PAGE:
By Paul Rincon
BBC News science reporter
A US firm is proposing to use guided missile technology to make a precision, automated landing on the Moon.
Missile technology could help craft land on the Moon more precisely
Raytheon has outlined plans for a low-cost lunar lander that uses elements from missiles designed to intercept and destroy enemy warheads fired at the US.
It could be used for missions within President Bush's Moon-to-Mars vision for space exploration.
Engineers explained the proposal at this year's American Geophysical Union Fall Meeting in San Francisco, US.
On its journey to the Moon, the lander would be attached to a cruise stage which handles navigation and other tasks.
The vehicle would use a re-plumbed version of the propulsion system used by Raytheon's "kill vehicle" missiles.
About two minutes before impact on the Moon, a solid rocket booster would reduce the vehicle's speed to 300-450 m/s. The lander itself activates about a minute before impact.
This mimics the operational timeline used for missiles over decades.
The lander is guided to precise coordinates by a Digital Scene Matching Area Correlator (DSMAC). This acquires high-resolution images which are compared with a reference map of the landing site in real time.
Data from the images and from the vehicle's altimeter are then processed to help guide the vehicle to its target. The images taken on the way down can also be used to help scientists study the landing site's geology.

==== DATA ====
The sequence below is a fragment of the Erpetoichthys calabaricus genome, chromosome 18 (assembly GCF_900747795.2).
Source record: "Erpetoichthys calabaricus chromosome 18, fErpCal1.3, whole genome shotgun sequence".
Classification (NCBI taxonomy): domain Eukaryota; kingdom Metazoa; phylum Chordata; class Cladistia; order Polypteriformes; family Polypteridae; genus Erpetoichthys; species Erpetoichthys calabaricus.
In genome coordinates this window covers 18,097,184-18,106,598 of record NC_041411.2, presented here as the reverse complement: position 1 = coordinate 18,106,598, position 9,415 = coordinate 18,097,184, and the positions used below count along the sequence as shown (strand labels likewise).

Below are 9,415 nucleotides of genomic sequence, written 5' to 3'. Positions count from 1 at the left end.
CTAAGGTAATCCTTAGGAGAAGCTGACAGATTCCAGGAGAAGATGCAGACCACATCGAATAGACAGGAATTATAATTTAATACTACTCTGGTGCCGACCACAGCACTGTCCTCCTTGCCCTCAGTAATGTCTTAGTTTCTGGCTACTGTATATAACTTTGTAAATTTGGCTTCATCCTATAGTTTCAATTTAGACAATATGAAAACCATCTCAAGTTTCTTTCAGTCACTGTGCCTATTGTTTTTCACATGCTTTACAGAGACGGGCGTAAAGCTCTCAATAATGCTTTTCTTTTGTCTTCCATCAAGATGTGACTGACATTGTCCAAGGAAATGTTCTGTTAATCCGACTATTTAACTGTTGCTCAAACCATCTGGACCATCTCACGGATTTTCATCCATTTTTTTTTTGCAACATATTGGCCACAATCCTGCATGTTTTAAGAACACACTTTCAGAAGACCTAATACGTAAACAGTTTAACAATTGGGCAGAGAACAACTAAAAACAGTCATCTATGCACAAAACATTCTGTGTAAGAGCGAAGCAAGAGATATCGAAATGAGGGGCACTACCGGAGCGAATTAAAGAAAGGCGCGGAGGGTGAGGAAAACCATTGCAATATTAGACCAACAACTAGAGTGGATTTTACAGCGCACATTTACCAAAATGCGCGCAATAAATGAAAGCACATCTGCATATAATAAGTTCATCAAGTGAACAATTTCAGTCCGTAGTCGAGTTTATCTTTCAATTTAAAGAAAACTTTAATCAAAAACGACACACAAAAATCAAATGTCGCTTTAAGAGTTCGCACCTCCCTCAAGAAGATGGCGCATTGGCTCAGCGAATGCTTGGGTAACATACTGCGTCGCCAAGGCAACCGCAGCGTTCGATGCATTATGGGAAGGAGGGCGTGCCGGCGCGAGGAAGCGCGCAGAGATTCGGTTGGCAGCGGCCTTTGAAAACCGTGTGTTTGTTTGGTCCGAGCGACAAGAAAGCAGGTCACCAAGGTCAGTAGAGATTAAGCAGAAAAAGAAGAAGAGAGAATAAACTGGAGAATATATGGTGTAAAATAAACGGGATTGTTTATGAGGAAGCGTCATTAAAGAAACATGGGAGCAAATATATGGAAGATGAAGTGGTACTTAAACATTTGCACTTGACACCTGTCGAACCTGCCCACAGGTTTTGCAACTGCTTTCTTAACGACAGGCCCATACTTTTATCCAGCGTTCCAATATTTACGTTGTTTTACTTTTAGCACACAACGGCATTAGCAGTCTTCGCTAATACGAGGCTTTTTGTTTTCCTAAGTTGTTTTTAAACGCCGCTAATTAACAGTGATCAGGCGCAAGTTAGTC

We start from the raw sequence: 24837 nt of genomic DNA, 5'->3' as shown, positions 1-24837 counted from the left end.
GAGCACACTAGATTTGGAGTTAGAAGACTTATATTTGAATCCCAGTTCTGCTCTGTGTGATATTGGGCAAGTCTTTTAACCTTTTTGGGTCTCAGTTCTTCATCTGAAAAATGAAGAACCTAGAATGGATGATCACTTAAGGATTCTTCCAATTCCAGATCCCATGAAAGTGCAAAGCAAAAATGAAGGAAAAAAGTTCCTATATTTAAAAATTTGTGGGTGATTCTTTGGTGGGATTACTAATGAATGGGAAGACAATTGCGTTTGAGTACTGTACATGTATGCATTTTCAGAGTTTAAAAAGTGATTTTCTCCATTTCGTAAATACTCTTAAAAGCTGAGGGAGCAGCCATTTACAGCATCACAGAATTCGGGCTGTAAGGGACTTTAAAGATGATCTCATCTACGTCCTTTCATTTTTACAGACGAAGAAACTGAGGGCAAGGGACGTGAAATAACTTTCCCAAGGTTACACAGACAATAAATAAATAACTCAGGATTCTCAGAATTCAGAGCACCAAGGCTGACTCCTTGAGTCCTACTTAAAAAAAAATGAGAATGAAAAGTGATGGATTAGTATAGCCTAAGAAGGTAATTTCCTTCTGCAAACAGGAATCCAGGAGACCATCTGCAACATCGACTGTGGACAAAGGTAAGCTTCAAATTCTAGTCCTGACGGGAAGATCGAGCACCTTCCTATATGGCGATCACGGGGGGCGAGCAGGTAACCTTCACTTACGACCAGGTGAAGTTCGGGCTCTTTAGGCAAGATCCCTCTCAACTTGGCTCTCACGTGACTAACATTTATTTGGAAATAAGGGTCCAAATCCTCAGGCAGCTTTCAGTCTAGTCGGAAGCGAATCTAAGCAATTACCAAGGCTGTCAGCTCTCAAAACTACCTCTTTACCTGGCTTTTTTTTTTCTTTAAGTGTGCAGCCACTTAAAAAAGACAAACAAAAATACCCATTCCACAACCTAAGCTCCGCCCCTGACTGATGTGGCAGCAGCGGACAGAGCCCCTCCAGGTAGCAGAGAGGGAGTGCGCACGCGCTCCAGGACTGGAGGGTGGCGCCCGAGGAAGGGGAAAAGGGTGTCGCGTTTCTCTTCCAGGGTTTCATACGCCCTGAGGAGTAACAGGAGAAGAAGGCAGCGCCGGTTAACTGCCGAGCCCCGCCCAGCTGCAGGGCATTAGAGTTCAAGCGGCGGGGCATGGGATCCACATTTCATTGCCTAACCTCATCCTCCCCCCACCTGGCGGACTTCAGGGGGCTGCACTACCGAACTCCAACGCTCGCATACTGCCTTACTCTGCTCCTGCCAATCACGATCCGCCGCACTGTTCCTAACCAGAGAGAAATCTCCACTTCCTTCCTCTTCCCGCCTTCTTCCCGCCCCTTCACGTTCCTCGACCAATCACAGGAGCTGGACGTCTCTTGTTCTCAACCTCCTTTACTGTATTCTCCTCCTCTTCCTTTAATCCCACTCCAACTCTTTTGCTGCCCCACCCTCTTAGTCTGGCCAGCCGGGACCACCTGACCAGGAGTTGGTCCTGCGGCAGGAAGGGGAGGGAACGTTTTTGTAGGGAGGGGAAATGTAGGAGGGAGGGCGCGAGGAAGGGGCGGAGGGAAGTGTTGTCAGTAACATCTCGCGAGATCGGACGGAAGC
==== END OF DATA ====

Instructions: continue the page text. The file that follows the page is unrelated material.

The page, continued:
"[Nasa's] navigation requirements, specifically where they wanted to land on the lunar surface, became much more precise," Raytheon vice-president for advanced missile defense, Michael Booen, told the BBC News website.
"So we said we've got a pretty precise navigation capability to put our precision munitions in exactly the right coordinates."
The kill vehicles are a key component of the Pentagon's planned multi-billion dollar shield against warheads fired at the US.
The kill vehicle is designed to intercept enemy ballistic missiles (Image: Raytheon Missile Systems)
They are designed to destroy incoming long-range ballistic missiles during the "midcourse" of their flight - before they re-enter Earth's atmosphere.
However, the so-called ground-based midcourse defense (GMD) system suffered a setback on Wednesday with the failure of its first full flight test in two years. The interceptor missile shut down automatically in its silo due to an "unknown anomaly".
The proposed Moon lander is more suitable for relatively small, unmanned science missions to the lunar surface.
Earlier this year, Nasa awarded Raytheon a contract of almost $1m (£512,000) to be part of a three-company team studying challenges involved in returning to the Moon, as a first step toward human exploration of Mars and other planets.
The "concept exploration and refinement" work was awarded under Project Constellation, the long-term effort to boost human space exploration.